The Rev. Paul J Cain
I Have Chosen You
Easter 6B, 13 May 2012
Immanuel Lutheran Church, Sheridan, WY
In the Name of Jesus. Amen.
Is Jesus right, or not? What a dangerous question! Let’s safely assume that He is and conform our teaching and practice to His teaching and practice:
9 As the Father has loved me, so have I loved you. Abide in my love. 10 If you keep my commandments, you will abide in my love, just as I have kept my Father’s commandments and abide in his love. 11 These things I have spoken to you, that my joy may be in you, and that your joy may be full.
12 “This is my commandment, that you love one another as I have loved you. 13 Greater love has no one than this, that someone lay down his life for his friends. 14 You are my friends if you do what I command you. 15 No longer do I call you servants, for the servant does not know what his master is doing; but I have called you friends, for all that I have heard from my Father I have made known to you. 16 You did not choose me, but I chose you and appointed you that you should go and bear fruit and that your fruit should abide, so that whatever you ask the Father in my name, he may give it to you. 17 These things I command you, so that you will love one another.
So, is Jesus right, or not? Why would I ask such a question? Many American Christians and a growing number of Christians around the world have a very different teaching about choice and salvation. Allow me to explain the false teaching of “decision theology” with a brief review of a popular Christian movie.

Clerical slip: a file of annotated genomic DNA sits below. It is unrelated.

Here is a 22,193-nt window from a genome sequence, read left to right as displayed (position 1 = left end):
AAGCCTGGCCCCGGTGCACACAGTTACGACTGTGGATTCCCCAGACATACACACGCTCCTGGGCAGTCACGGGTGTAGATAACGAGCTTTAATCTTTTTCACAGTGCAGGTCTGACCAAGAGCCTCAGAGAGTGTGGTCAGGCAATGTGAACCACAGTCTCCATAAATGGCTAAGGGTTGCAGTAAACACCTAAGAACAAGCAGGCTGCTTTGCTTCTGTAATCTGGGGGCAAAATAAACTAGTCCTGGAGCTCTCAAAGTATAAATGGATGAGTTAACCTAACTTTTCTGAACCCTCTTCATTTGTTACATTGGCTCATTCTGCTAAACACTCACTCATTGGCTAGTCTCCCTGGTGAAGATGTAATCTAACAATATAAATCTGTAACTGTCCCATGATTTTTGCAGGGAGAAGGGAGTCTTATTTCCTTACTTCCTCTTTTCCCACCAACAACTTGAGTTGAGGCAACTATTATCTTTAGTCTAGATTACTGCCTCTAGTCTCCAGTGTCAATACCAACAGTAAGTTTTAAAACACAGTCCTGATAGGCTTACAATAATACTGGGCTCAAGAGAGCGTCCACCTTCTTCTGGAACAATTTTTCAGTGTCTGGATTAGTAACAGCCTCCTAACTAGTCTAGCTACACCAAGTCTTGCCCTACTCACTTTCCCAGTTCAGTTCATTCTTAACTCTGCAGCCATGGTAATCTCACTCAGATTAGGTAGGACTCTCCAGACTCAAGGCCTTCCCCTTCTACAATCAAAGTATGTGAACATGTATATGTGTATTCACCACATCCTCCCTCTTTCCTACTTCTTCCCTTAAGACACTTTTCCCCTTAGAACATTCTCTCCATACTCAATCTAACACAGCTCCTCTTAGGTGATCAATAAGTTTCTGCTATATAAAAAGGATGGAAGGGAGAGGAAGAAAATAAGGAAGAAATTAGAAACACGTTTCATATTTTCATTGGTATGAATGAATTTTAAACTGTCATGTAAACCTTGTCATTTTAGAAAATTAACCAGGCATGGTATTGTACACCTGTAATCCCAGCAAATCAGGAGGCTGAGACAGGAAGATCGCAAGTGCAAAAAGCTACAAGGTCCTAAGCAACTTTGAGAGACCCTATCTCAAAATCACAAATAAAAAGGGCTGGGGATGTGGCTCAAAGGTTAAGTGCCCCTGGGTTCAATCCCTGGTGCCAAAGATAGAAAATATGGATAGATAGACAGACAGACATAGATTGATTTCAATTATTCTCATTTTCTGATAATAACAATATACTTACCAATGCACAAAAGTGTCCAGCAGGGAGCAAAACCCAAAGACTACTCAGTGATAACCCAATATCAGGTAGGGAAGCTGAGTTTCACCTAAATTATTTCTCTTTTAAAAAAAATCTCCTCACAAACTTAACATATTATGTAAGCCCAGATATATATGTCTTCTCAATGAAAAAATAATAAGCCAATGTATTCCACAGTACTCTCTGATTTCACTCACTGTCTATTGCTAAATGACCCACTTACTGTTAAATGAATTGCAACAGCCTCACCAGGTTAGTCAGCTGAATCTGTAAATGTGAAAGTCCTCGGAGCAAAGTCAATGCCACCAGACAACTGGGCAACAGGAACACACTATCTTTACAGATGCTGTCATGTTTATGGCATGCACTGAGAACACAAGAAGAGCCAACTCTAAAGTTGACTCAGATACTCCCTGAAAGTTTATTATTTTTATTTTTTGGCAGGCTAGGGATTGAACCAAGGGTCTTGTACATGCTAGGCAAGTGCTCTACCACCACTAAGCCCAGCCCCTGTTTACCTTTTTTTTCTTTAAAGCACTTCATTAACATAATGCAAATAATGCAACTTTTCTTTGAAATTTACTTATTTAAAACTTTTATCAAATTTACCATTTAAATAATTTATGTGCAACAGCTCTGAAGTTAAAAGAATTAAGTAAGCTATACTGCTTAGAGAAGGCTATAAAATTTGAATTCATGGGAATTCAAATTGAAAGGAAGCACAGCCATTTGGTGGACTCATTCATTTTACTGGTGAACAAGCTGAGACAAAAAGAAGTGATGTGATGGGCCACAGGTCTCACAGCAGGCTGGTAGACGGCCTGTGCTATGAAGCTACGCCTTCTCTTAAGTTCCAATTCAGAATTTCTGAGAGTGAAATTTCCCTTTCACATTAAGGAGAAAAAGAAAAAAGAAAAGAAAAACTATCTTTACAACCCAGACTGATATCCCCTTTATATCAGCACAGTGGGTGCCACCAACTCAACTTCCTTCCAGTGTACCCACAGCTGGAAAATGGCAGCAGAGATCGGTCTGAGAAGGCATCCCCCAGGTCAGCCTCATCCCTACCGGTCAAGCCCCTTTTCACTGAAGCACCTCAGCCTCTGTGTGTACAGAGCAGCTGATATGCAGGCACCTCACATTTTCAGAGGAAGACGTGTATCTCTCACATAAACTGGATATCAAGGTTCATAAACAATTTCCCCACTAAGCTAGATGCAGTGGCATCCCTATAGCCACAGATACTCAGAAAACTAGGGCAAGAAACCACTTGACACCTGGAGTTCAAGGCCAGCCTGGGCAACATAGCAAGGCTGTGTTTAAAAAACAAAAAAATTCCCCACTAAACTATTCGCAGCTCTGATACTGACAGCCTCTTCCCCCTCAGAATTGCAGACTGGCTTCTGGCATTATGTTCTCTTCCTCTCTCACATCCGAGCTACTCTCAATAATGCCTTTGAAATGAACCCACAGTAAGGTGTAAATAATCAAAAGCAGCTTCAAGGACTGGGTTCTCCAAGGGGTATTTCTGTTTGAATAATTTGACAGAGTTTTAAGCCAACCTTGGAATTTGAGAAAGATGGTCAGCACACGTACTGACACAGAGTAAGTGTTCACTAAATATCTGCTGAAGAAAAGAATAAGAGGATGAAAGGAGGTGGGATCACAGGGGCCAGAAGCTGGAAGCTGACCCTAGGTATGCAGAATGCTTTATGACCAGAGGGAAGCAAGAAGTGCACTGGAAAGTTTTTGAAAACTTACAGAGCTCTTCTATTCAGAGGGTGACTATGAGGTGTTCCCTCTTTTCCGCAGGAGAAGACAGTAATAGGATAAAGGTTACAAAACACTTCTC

Imagine a Sheriff's Department populated with familiar actors from Facing the Giants and other films. This movie aims to do for fatherhood what Fireproof did for Biblical marriage and faithfulness. "To serve and protect" is a powerful motto for fathers! The movie Courageous is heart-pounding action, clean humor, life and death, sin and redemption, church-going people, dancing, and a theme song by Casting Crowns.
At the shooting range, two deputies have a deep talk about guilt and judgment that concludes with this dialog:
"I hope my good outweighs my bad."
"That's not how it works."
As a Lutheran viewer, I rejoiced. Right: Jesus is the Savior. He chose us (John 15:16).
Unfortunately, the altar call of the final scene and closing Bible verse teach and practice decision theology. (The movie makers are Baptists, after all.)
Today’s Gospel reading from John 15, building on last week’s “apart from me, you can do nothing,” helps us wrestle with the film’s use of an incomplete quote of Joshua 24:15.
Consider the way it was used at the end of the movie: Choose this day whom you will serve... But as for me and my house, we will serve the LORD."(Joshua 24:15 ESV)